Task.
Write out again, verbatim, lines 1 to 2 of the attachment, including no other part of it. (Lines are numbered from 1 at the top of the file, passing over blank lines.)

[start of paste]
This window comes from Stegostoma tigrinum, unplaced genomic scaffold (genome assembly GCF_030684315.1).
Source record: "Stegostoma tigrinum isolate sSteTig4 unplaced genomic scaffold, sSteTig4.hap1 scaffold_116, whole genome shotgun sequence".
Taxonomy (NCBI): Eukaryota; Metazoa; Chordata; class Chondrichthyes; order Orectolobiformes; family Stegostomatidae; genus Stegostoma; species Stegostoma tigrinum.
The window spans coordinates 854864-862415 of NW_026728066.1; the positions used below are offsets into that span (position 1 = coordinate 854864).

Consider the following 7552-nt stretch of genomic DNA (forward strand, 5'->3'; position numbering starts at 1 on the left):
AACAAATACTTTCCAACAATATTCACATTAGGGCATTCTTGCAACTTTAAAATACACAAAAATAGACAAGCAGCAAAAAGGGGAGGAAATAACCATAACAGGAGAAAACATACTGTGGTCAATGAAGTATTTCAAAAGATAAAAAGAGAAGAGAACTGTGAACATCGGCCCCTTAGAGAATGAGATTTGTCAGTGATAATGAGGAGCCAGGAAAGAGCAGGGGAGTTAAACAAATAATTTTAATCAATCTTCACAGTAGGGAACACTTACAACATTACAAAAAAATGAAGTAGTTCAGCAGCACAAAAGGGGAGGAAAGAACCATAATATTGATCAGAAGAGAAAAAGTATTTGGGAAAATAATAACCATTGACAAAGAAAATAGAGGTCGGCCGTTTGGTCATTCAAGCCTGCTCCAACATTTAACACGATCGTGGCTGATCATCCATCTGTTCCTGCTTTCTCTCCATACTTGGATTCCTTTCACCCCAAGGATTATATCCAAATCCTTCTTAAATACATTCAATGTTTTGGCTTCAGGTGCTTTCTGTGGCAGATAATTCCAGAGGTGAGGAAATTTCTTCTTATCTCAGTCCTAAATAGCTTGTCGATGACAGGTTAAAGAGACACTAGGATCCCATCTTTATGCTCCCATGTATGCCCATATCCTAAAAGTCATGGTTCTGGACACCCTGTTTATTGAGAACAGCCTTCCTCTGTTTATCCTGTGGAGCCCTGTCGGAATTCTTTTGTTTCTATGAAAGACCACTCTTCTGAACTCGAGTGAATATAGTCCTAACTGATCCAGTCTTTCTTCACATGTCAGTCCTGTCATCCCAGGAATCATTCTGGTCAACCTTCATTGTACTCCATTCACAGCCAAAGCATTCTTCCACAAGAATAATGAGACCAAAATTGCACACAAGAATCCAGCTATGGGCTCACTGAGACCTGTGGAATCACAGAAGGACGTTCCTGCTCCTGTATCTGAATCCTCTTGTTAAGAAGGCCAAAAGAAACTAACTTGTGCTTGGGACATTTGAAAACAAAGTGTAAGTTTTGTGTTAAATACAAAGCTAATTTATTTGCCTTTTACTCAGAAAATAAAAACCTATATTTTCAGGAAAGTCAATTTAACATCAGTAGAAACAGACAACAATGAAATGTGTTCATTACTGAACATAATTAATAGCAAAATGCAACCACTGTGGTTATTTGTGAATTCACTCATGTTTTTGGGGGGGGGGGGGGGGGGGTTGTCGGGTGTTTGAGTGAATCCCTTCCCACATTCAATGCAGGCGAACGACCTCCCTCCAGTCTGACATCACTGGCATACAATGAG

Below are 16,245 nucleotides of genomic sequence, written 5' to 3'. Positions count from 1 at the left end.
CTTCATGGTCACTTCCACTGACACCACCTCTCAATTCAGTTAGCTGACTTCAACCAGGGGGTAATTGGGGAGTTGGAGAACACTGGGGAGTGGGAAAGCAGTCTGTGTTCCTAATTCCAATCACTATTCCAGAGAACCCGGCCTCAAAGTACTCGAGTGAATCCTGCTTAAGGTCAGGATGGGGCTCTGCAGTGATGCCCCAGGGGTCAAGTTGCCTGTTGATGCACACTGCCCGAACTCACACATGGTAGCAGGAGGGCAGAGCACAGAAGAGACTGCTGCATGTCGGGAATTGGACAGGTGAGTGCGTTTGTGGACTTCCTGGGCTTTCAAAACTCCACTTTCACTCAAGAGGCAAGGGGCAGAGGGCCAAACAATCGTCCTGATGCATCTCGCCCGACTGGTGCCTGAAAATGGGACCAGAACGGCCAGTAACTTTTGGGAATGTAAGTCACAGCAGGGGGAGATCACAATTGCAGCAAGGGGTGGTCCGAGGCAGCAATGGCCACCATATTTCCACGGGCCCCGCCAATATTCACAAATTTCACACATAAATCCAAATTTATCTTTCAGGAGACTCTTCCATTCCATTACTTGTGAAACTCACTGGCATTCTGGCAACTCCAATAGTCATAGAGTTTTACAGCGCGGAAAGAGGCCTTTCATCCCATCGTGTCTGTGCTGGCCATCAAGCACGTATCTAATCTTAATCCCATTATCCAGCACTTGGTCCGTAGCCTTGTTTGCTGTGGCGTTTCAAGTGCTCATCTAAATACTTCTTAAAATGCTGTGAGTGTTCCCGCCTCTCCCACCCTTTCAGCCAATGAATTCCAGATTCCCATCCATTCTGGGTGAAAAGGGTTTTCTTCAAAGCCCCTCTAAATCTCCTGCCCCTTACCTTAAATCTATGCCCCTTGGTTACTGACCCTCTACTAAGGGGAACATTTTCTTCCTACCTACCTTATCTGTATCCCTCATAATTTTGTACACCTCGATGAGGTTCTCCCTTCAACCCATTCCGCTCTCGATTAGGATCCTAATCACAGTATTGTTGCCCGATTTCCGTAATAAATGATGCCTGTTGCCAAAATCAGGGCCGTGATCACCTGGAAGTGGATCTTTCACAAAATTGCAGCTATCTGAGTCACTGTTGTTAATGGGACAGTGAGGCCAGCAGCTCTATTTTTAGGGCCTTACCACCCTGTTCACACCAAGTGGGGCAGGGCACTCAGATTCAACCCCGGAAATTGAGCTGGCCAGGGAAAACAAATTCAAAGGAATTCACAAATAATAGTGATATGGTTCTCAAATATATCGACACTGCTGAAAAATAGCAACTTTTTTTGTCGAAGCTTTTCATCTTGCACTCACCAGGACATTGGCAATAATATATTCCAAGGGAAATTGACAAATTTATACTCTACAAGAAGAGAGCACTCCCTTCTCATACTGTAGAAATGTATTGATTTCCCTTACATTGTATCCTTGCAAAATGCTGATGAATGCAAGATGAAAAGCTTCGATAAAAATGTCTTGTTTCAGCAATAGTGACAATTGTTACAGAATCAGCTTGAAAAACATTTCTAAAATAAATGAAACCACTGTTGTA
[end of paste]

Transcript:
This window comes from Stegostoma tigrinum, unplaced genomic scaffold (genome assembly GCF_030684315.1).
Source record: "Stegostoma tigrinum isolate sSteTig4 unplaced genomic scaffold, sSteTig4.hap1 scaffold_116, whole genome shotgun sequence".